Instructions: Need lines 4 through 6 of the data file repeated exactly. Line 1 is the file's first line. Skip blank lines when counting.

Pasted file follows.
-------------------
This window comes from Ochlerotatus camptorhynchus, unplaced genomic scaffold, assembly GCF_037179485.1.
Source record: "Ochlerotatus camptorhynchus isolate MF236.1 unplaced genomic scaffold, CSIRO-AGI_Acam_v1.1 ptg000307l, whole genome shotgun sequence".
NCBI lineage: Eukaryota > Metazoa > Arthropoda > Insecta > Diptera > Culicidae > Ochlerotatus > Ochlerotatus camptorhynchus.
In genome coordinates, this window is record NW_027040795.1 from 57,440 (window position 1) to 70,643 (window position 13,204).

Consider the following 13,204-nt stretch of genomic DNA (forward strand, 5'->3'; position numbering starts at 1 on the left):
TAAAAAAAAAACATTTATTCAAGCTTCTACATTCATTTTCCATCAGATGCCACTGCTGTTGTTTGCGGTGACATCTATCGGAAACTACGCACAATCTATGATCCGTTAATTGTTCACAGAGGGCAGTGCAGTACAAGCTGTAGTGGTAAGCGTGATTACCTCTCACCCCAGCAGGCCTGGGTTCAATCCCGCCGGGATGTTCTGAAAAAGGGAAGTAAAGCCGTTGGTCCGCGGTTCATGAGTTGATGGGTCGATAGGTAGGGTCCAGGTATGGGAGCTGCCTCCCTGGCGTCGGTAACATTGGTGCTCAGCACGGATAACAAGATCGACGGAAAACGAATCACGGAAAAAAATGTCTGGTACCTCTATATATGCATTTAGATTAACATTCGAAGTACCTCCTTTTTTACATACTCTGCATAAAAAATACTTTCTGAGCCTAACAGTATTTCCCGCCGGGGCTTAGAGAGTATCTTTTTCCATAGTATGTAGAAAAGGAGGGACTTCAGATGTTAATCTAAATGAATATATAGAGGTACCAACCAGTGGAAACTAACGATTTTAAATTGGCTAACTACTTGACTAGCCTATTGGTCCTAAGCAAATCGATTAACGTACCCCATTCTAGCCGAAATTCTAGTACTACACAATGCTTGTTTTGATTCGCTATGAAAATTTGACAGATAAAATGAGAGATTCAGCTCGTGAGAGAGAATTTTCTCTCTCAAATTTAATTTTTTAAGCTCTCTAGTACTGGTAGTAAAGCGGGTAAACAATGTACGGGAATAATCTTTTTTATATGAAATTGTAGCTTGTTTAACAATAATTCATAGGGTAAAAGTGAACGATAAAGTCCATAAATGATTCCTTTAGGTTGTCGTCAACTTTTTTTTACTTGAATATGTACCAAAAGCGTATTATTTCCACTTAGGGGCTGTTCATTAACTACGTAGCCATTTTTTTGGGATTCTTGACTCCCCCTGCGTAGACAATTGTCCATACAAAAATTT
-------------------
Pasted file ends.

In genome coordinates, this window is record NW_027040795.1 from 57,440 (window position 1) to 70,643 (window position 13,204).

Consider the following 13,204-nt stretch of genomic DNA (forward strand, 5'->3'; position numbering starts at 1 on the left):
TAAAAAAAAAACATTTATTCAAGCTTCTACATTCATTTTCCATCAGATGCCACTGCTGTTGTTTGCGGTGACATCTATCGGAAACTACGCACAATCTATGATCCGTTAATTGTTCACAGAGGGCAGTGCAGTACAAGCTGTAGTGGTAAGCGTGATTACCTCTCACCCCAGCAGGCCTGGGTTCAATCCCGCCGGGATGTTCTGAAAAAGGGAAGTAAAGCCGTTGGTCCGCGGTTCATGAGTTGATGGGTCGATAGGTAGGGTCCAGGTATGGGAGCTGCCTCCCTGGCGTCGGTAACATTGGTGCTCAGCACGGATAACAAGATCGACGGAAAACGAATCACGGAAAAAAATGTCTGGTACCTCTATATATGCATTTAGATTAACATTCGAAGTACCTCCTTTTTTACATACTCTGCATAAAAAATACTTTCTGAGCCTAACAGTATTTCCCGCCGGGGCTTAGAGAGTATCTTTTTCCATAGTATGTAGAAAAGGAGGGACTTCAGATGTTAATCTAAATGAATATATAGAGGTACCAACCAGTGGAAACTAACGATTTTAAATTGGCTAACTACTTGACTAGCCTATTGGTCCTAAGCAAATCGATTAACGTACCCCATTCTAGCCGAAATTCTAGTACTACACAATGCTTGTTTTGATTCGCTATGAAAATTTGACAGATAAAATGAGAGATTCAGCTCGTGAGAGAGAATTTTCTCTCTCAAATTTAATTTTTTAAGCTCTCTAGTACTGGTAGTAAAGCGGGTAAACAATGTACGGGAATAATCTTTTTTATATGAAATTGTAGCTTGTTTAACAATAATTCATAGGGTAAAAGTGAACGATAAAGTCCATAAATGATTCCTTTAGGTTGTCGTCAACTTTTTTTTACTTGAATATGTACCAAAAGCGTATTATTTCCACTTAGGGGCTGTTCATTAACTACGTAGCCATTTTTTTGGGATTCTTGACTCCCCCTGCGTAGACAATTGTCCATACAAAAATTT